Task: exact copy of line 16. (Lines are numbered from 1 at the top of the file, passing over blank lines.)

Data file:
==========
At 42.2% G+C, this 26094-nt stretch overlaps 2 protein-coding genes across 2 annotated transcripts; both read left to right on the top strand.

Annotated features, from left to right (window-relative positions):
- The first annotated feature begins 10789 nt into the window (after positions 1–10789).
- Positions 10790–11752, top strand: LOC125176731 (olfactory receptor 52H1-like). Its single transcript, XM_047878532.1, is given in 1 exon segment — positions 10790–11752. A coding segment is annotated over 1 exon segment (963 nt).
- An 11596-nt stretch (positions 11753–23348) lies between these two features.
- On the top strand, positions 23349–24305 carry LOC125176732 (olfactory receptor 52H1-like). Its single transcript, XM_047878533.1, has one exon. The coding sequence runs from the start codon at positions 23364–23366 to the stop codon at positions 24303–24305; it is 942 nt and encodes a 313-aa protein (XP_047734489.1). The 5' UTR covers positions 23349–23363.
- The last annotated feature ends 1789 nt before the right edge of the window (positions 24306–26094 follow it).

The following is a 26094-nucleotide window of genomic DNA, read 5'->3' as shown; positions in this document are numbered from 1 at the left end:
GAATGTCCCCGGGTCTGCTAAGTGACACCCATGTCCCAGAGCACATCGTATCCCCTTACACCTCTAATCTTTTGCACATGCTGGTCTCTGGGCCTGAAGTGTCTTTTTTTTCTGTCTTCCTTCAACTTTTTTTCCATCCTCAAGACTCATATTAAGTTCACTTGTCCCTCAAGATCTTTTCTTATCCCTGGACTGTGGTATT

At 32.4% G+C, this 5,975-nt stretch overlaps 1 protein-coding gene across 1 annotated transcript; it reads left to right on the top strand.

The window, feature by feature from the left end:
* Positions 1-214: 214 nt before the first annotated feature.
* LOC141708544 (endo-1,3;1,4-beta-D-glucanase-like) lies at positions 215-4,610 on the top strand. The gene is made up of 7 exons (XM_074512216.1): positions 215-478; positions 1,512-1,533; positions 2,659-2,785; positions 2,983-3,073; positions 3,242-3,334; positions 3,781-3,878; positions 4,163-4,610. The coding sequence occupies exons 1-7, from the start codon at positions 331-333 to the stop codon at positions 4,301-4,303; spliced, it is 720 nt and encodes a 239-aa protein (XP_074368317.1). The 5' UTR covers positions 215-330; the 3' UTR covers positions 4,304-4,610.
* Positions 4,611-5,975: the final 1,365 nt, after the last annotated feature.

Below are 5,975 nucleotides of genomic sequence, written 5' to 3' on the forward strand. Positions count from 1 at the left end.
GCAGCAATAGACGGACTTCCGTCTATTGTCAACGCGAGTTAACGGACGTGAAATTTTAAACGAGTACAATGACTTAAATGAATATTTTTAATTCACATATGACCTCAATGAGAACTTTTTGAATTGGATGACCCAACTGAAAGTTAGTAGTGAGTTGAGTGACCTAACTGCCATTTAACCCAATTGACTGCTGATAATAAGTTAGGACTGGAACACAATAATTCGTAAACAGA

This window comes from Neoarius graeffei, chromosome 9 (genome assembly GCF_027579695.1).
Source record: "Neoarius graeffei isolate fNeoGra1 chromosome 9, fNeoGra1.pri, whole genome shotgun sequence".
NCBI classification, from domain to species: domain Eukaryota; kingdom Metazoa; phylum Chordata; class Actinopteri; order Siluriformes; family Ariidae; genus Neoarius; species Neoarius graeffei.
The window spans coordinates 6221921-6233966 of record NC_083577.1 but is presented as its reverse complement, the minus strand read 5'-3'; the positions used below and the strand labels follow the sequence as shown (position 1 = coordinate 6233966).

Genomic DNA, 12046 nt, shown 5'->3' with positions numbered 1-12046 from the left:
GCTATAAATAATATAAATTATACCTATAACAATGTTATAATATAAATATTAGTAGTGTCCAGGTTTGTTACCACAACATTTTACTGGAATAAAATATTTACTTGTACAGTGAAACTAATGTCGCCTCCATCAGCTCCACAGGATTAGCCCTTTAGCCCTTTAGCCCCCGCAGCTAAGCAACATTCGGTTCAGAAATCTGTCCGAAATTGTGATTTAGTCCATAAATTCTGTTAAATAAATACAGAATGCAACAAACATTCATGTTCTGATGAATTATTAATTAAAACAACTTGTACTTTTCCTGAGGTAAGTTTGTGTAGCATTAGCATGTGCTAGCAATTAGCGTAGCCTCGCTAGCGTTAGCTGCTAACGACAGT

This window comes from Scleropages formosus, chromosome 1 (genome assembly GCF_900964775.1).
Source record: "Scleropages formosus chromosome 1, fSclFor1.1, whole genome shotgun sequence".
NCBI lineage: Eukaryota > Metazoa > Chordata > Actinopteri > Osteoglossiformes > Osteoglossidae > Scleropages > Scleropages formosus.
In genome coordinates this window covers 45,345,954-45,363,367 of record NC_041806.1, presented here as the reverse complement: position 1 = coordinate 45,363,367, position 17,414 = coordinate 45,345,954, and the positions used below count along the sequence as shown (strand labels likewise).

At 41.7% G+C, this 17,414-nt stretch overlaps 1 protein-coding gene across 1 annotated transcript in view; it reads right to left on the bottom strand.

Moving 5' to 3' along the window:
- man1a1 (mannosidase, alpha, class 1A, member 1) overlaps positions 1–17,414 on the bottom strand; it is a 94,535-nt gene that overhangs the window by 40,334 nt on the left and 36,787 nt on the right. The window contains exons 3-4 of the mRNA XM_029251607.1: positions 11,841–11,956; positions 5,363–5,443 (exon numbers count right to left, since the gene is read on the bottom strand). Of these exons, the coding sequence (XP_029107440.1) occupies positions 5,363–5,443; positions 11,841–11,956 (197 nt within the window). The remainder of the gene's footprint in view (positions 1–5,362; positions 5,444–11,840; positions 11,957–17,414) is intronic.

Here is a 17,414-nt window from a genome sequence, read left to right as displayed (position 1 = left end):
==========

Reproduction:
GCAGCAATAGACGGACTTCCGTCTATTGTCAACGCGAGTTAACGGACGTGAAATTTTAAACGAGTACAATGACTTAAATGAATATTTTTAATTCACATATGACCTCAATGAGAACTTTTTGAATTGGATGACCCAACTGAAAGTTAGTAGTGAGTTGAGTGACCTAACTGCCATTTAACCCAATTGACTGCTGATAATAAGTTAGGACTGGAACACAATAATTCGTAAACAGA